The stumbling block to mass delivery stems from researchers not knowing whether a vaccine will prove effective until after a year or more of testing. As such, firms are unwilling to invest resources, much less produce the formula, on the high probability that it will never pass final muster or win FDA approval.

One major effort being made by the Trump administration as well as by the Gates Foundation and others is an extremely costly attempt to mitigate this impasse by committing to buy large amounts of promising vaccine formulas before they reach the finish line. The result will almost certainly lead to factories producing vaccines that will never be used, but should one of those pre-ordered vaccines prove successful, this approach would significantly cut down the timeline of mass delivery to the public. The challenge is multiplied by the global nature of the pandemic, meaning that the ultimate goal would be the production of billions of doses in order to achieve worldwide herd immunity.

“I’m enthusiastic about the efforts to make an advanced market commitment, and if government and foundations are willing to pledge tens of billions for this prize, I think manufacturers will invest heavily. But those promises have to be credible and large,” said Prof. Ridley.

The Quickest Route, But No Shortcuts

With pressure from government and desperation from the populace, researchers and manufacturers are likely eager to produce at record speed — a combination of self-interest and altruism. Yet, cutting corners in developing a product that will interact with the immune systems of millions, if not billions, of people is obviously not a preferable approach.

Despite the unique demands being made of pharmaceutical companies, experts were confident that regulatory bodies would remain loyal to their mission of ensuring that products are safe and effective before they are released to the public.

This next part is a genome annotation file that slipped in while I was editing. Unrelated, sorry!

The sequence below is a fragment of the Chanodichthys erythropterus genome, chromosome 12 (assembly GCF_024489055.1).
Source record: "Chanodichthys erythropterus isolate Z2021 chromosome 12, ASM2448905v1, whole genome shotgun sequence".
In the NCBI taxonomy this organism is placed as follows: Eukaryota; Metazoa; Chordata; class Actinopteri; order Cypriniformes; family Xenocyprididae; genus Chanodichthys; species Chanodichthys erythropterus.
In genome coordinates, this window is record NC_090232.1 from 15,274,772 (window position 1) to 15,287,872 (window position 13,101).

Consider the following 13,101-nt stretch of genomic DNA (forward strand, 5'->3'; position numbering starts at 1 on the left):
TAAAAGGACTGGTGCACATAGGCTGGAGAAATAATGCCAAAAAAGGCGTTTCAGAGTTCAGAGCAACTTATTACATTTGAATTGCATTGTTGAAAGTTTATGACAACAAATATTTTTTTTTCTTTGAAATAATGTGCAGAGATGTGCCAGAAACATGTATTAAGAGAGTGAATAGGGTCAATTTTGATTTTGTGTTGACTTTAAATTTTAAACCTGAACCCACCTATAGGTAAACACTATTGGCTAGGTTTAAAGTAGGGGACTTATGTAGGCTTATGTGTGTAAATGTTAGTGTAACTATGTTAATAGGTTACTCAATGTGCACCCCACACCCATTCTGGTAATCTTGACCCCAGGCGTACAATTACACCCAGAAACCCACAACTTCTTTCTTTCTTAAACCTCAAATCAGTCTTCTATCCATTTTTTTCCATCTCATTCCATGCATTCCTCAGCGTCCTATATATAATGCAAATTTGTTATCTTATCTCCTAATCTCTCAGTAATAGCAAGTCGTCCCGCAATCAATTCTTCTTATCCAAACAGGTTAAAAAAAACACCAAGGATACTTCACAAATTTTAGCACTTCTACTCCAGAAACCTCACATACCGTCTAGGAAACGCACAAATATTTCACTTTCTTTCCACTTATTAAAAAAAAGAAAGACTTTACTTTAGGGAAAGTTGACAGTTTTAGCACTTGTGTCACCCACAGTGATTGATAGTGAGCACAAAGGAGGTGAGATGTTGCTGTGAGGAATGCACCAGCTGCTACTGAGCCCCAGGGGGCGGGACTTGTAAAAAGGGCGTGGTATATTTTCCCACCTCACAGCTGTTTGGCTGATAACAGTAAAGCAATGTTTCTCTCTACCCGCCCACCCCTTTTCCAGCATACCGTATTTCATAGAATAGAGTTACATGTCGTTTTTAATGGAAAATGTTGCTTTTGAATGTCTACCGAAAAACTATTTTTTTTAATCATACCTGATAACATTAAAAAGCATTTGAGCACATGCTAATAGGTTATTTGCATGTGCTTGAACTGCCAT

coronavirus vaccine
Three potential coronavirus, COVID-19, vaccines are kept in a tray at Novavax labs in Rockville, Maryland (Andrew Caballero-REYNOLDS/AFP via Getty Images)

“The FDA has a delicate balancing act as we saw with diagnostics, where it was first criticized for being too slow to approve products and more recently for being too fast and loose in approving diagnostics. We will face similar trade-offs with a vaccine, but I have high regard for the FDA. They will be under pressure to move fast, but they have a strong record on approval and I think they will live up to it,” said Prof. Ridley.

The need for high standards of safety goes beyond protecting the public from a potentially dangerous COVID-19 vaccine. Of equal importance to some experts is forfending any potential backlash against the integrity of immunizations in general.

“I am confident that the FDA will not allow an unsafe vaccine to reach the market,” said Dr. Bar Zeev. “Unsafe vaccines do a lot more damage and even if they are largely effective, it erodes trust in the vaccine system, so we can’t afford any shortcuts.”